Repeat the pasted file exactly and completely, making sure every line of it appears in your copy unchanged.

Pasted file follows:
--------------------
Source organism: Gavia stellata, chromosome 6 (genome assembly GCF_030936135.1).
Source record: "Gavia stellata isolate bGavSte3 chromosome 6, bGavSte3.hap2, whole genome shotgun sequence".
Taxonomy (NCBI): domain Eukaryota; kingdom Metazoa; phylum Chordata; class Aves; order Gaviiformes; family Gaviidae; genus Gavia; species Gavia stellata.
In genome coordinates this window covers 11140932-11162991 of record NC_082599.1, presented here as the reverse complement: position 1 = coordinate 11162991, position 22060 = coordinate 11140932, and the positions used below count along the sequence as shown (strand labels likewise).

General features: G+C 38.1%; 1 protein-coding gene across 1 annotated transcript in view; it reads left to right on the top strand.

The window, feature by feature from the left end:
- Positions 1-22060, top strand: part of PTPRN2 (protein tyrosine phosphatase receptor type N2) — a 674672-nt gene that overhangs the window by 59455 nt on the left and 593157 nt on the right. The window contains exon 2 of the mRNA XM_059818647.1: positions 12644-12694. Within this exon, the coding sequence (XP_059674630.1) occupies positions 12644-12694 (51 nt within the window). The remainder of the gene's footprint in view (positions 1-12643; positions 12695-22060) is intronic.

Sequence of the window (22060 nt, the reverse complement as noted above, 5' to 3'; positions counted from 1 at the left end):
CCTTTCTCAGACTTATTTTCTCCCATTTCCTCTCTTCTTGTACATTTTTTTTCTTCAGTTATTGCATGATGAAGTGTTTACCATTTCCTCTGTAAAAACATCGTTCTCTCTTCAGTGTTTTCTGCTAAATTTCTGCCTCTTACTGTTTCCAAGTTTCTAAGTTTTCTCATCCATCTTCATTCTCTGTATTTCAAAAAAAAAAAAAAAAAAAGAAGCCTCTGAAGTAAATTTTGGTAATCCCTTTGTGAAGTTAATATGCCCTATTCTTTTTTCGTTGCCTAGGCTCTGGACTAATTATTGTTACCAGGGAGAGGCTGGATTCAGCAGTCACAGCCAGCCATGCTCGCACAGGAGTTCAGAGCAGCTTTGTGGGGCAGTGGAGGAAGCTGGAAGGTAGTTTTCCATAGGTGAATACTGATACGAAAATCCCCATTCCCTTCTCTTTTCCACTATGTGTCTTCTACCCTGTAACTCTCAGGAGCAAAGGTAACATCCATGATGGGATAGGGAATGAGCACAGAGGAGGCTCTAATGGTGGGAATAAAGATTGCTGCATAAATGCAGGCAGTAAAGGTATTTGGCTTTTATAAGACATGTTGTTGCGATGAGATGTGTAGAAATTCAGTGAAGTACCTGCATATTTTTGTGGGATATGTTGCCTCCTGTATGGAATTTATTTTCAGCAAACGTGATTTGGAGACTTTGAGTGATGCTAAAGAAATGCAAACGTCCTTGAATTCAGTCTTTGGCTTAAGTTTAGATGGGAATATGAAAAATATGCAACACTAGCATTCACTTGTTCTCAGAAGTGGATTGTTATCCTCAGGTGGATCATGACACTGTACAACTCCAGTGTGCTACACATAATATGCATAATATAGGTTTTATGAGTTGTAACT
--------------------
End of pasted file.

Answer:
Source organism: Gavia stellata, chromosome 6 (genome assembly GCF_030936135.1).
Source record: "Gavia stellata isolate bGavSte3 chromosome 6, bGavSte3.hap2, whole genome shotgun sequence".
Taxonomy (NCBI): domain Eukaryota; kingdom Metazoa; phylum Chordata; class Aves; order Gaviiformes; family Gaviidae; genus Gavia; species Gavia stellata.
In genome coordinates this window covers 11140932-11162991 of record NC_082599.1, presented here as the reverse complement: position 1 = coordinate 11162991, position 22060 = coordinate 11140932, and the positions used below count along the sequence as shown (strand labels likewise).

General features: G+C 38.1%; 1 protein-coding gene across 1 annotated transcript in view; it reads left to right on the top strand.

The window, feature by feature from the left end:
- Positions 1-22060, top strand: part of PTPRN2 (protein tyrosine phosphatase receptor type N2) — a 674672-nt gene that overhangs the window by 59455 nt on the left and 593157 nt on the right. The window contains exon 2 of the mRNA XM_059818647.1: positions 12644-12694. Within this exon, the coding sequence (XP_059674630.1) occupies positions 12644-12694 (51 nt within the window). The remainder of the gene's footprint in view (positions 1-12643; positions 12695-22060) is intronic.

Sequence of the window (22060 nt, the reverse complement as noted above, 5' to 3'; positions counted from 1 at the left end):
CCTTTCTCAGACTTATTTTCTCCCATTTCCTCTCTTCTTGTACATTTTTTTTCTTCAGTTATTGCATGATGAAGTGTTTACCATTTCCTCTGTAAAAACATCGTTCTCTCTTCAGTGTTTTCTGCTAAATTTCTGCCTCTTACTGTTTCCAAGTTTCTAAGTTTTCTCATCCATCTTCATTCTCTGTATTTCAAAAAAAAAAAAAAAAAAAGAAGCCTCTGAAGTAAATTTTGGTAATCCCTTTGTGAAGTTAATATGCCCTATTCTTTTTTCGTTGCCTAGGCTCTGGACTAATTATTGTTACCAGGGAGAGGCTGGATTCAGCAGTCACAGCCAGCCATGCTCGCACAGGAGTTCAGAGCAGCTTTGTGGGGCAGTGGAGGAAGCTGGAAGGTAGTTTTCCATAGGTGAATACTGATACGAAAATCCCCATTCCCTTCTCTTTTCCACTATGTGTCTTCTACCCTGTAACTCTCAGGAGCAAAGGTAACATCCATGATGGGATAGGGAATGAGCACAGAGGAGGCTCTAATGGTGGGAATAAAGATTGCTGCATAAATGCAGGCAGTAAAGGTATTTGGCTTTTATAAGACATGTTGTTGCGATGAGATGTGTAGAAATTCAGTGAAGTACCTGCATATTTTTGTGGGATATGTTGCCTCCTGTATGGAATTTATTTTCAGCAAACGTGATTTGGAGACTTTGAGTGATGCTAAAGAAATGCAAACGTCCTTGAATTCAGTCTTTGGCTTAAGTTTAGATGGGAATATGAAAAATATGCAACACTAGCATTCACTTGTTCTCAGAAGTGGATTGTTATCCTCAGGTGGATCATGACACTGTACAACTCCAGTGTGCTACACATAATATGCATAATATAGGTTTTATGAGTTGTAACT